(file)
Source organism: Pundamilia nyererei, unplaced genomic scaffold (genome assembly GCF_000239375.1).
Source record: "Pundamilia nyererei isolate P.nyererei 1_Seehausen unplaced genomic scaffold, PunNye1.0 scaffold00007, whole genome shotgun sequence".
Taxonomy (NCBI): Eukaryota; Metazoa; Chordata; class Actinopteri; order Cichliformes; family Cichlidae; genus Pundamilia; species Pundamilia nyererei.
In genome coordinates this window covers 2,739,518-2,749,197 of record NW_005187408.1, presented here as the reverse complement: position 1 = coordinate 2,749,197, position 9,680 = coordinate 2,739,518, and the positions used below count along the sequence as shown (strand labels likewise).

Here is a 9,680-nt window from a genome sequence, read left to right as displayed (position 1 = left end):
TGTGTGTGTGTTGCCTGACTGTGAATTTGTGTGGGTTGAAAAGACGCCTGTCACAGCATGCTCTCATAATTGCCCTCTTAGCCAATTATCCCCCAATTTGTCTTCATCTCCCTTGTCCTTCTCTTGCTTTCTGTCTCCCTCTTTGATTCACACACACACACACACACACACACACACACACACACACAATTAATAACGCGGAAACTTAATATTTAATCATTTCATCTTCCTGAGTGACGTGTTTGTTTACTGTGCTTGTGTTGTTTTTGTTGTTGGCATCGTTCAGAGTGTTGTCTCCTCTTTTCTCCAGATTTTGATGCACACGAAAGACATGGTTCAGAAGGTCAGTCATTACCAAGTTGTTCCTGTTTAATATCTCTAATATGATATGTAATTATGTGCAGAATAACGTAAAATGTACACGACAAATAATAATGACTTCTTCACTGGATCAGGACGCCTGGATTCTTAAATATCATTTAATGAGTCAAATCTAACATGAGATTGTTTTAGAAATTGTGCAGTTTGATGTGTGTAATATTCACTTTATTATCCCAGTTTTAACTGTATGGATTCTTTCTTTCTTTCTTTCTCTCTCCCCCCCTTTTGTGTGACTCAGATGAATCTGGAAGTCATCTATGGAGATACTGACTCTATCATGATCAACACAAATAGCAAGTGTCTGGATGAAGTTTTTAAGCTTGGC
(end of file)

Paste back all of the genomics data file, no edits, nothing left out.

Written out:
Source organism: Pundamilia nyererei, unplaced genomic scaffold (genome assembly GCF_000239375.1).
Source record: "Pundamilia nyererei isolate P.nyererei 1_Seehausen unplaced genomic scaffold, PunNye1.0 scaffold00007, whole genome shotgun sequence".
Taxonomy (NCBI): Eukaryota; Metazoa; Chordata; class Actinopteri; order Cichliformes; family Cichlidae; genus Pundamilia; species Pundamilia nyererei.
In genome coordinates this window covers 2,739,518-2,749,197 of record NW_005187408.1, presented here as the reverse complement: position 1 = coordinate 2,749,197, position 9,680 = coordinate 2,739,518, and the positions used below count along the sequence as shown (strand labels likewise).

Here is a 9,680-nt window from a genome sequence, read left to right as displayed (position 1 = left end):
TGTGTGTGTGTTGCCTGACTGTGAATTTGTGTGGGTTGAAAAGACGCCTGTCACAGCATGCTCTCATAATTGCCCTCTTAGCCAATTATCCCCCAATTTGTCTTCATCTCCCTTGTCCTTCTCTTGCTTTCTGTCTCCCTCTTTGATTCACACACACACACACACACACACACACACACACACACACAATTAATAACGCGGAAACTTAATATTTAATCATTTCATCTTCCTGAGTGACGTGTTTGTTTACTGTGCTTGTGTTGTTTTTGTTGTTGGCATCGTTCAGAGTGTTGTCTCCTCTTTTCTCCAGATTTTGATGCACACGAAAGACATGGTTCAGAAGGTCAGTCATTACCAAGTTGTTCCTGTTTAATATCTCTAATATGATATGTAATTATGTGCAGAATAACGTAAAATGTACACGACAAATAATAATGACTTCTTCACTGGATCAGGACGCCTGGATTCTTAAATATCATTTAATGAGTCAAATCTAACATGAGATTGTTTTAGAAATTGTGCAGTTTGATGTGTGTAATATTCACTTTATTATCCCAGTTTTAACTGTATGGATTCTTTCTTTCTTTCTTTCTCTCTCCCCCCCTTTTGTGTGACTCAGATGAATCTGGAAGTCATCTATGGAGATACTGACTCTATCATGATCAACACAAATAGCAAGTGTCTGGATGAAGTTTTTAAGCTTGGC